Patients with Advanced Cancer May Benefit from Discussing Prognosis with Physicians
, by NCI Staff
Patients with advanced cancer who discussed their prognosis with their physicians had more realistic expectations about life expectancy than patients who did not have such conversations, according to a new study. Moreover, these discussions did not damage the patients’ emotional well-being or compromise their relationships with physicians.
The study also showed that patients who had discussions about prognosis with their physicians were more likely to plan for end-of-life care and to prefer comfort care over aggressive treatment during the end stages of life than other patients.
The findings appeared October 5 in the Journal of Clinical Oncology.
Previous studies have suggested that most patients with cancer want some prognostic information, such as whether their cancers are curable. But there is less research on whether patients with advanced cancers often want specific estimates of life expectancy and on how learning these details may affect patients.
To explore these questions, Holly Prigerson, Ph.D., of Weill Cornell Medicine and her colleagues studied 590 patients with metastatic cancer who had received at least one round of palliative chemotherapy.
Participants completed a baseline interview and were followed until their deaths (or the end of the study). In addition to reporting on discussions about prognosis and their interest in information about how long they would live, patients estimated their own life expectancies. They also responded to questions about their relationships with their physicians, their levels of distress, whether they had completed advance directives, and preferences for end-of-life care.
An analysis of the results revealed a large discrepancy between what patients in the study wanted to be told about prognosis and what they recalled being told: 71 percent of patients said they wanted information about their life expectancies, but less than 18 percent had received an estimate of their prognosis from a physician.
“The fact that the vast majority of cancer patients who are dying say that they want to know their prognosis seems surprisingly courageous,” said Dr. Prigerson. “It is also disappointing that less than 18 percent of patients reported that their oncologists told them how long they had to live.”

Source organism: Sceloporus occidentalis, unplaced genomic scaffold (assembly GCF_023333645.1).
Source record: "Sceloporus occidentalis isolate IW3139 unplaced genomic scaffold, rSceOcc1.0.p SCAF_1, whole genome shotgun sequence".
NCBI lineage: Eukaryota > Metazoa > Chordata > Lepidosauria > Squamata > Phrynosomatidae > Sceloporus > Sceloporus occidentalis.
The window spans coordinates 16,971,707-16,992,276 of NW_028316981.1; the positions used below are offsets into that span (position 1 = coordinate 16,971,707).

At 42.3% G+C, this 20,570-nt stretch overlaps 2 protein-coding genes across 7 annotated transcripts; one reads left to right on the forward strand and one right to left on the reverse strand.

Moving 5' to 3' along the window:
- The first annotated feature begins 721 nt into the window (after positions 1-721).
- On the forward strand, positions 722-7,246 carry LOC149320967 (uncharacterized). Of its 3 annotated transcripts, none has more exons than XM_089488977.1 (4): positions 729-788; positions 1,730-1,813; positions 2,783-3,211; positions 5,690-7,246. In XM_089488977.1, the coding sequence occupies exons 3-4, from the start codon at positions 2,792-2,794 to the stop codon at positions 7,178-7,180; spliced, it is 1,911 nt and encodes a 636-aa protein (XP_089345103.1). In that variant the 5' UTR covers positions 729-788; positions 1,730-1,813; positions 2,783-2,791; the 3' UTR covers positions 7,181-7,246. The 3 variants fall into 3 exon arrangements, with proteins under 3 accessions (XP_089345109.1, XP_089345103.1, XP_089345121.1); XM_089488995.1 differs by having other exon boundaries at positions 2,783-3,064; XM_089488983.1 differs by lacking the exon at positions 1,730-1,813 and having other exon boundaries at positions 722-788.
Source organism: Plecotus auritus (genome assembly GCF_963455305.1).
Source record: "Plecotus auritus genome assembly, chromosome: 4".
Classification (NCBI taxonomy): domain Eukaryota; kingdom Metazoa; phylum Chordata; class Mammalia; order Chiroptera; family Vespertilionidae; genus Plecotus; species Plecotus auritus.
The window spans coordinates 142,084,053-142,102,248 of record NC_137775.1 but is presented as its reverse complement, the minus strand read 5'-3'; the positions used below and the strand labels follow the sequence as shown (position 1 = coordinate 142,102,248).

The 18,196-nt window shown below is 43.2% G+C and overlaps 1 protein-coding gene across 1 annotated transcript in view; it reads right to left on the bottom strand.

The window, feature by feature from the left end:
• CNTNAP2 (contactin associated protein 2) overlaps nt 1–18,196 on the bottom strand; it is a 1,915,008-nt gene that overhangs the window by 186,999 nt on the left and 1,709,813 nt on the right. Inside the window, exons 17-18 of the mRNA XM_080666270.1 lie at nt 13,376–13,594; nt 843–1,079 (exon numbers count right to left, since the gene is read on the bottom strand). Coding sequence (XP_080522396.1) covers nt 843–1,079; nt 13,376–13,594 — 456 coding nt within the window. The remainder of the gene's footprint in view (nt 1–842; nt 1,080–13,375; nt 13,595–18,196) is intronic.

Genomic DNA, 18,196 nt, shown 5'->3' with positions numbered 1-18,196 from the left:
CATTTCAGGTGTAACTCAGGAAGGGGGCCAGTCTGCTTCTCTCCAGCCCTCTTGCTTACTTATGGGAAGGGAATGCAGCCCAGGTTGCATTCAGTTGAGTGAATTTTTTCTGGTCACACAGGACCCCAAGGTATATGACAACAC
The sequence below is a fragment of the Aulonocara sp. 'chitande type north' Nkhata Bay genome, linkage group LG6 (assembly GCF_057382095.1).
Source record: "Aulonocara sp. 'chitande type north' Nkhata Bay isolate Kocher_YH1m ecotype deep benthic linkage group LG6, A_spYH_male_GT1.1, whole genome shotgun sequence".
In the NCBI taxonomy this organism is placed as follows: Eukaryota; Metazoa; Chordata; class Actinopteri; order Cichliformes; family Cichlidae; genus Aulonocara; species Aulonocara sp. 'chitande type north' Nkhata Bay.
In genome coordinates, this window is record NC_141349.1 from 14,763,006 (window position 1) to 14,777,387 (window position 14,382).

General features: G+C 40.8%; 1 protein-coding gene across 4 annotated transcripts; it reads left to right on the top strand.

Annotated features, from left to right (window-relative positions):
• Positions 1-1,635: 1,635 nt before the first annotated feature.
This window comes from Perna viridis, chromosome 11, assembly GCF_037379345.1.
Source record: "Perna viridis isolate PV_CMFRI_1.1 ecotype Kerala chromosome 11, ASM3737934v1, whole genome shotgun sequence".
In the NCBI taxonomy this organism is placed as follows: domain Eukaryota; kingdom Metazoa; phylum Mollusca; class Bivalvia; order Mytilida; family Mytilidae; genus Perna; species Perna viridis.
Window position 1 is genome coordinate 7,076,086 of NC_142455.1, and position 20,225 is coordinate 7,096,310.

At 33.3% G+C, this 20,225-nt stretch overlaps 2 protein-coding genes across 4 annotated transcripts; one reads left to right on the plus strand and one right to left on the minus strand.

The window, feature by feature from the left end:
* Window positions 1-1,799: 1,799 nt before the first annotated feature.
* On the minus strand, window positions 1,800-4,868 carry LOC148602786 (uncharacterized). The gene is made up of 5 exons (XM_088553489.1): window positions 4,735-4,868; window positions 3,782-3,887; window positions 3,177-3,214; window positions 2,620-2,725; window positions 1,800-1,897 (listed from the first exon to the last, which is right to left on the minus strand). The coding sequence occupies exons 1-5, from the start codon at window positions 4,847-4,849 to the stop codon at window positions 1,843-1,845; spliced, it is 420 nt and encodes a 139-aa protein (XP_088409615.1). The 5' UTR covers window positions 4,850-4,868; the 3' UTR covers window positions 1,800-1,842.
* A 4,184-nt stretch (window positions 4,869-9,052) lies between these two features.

Many patients in the study were “remarkably optimistic” about how long they had to live, as has been reported previously. The new results suggest that conversations between physicians and patients about prognosis may help to correct these misperceptions without causing patients sadness and anxiety, according to the study authors.
“There was no emotional fallout from the patient–physician conversations about prognosis,” Dr. Prigerson noted. She added, however, that “health care providers are often reluctant to communicate grim news, as anyone would be.”
There may be other reasons why physicians avoid discussing prognosis with patients who are dying, including the difficulty of developing accurate survival estimates and uncertainty about whether patients would like to know these estimates, the study authors noted.
The new findings suggest that, despite the difficulty in having these conversations, many patients may benefit from more frequent prognostic updates, particularly as a way to plan for the future. “It is encouraging that patients who reported a prognostic disclosure by their oncologists were more likely to complete a DNR [do not resuscitate] order and to want comfort care,” said Dr. Prigerson.
The study had some limitations. Self-reported answers from patients may be subject to recall bias, for example, and the associations described in the study do not demonstrate cause-and-effect, the authors noted.
Dr. Prigerson also cautioned that not all patients benefit from having prognostic information..
“Some patients may not be ready to hear and process bad news,” she explained. “And some patients may actually be provided with information that they reject as not mattering because they consider their future to be in God’s hands, not in their doctors’ hands.”
In these cases, “more harm than good can be done by forcing the situation,” she continued. “In a previous study, however, we found that more than 90 percent of patients benefit from prognostic disclosures, and it is a minority of patients who, for religious or psychological or social reasons, do not benefit.”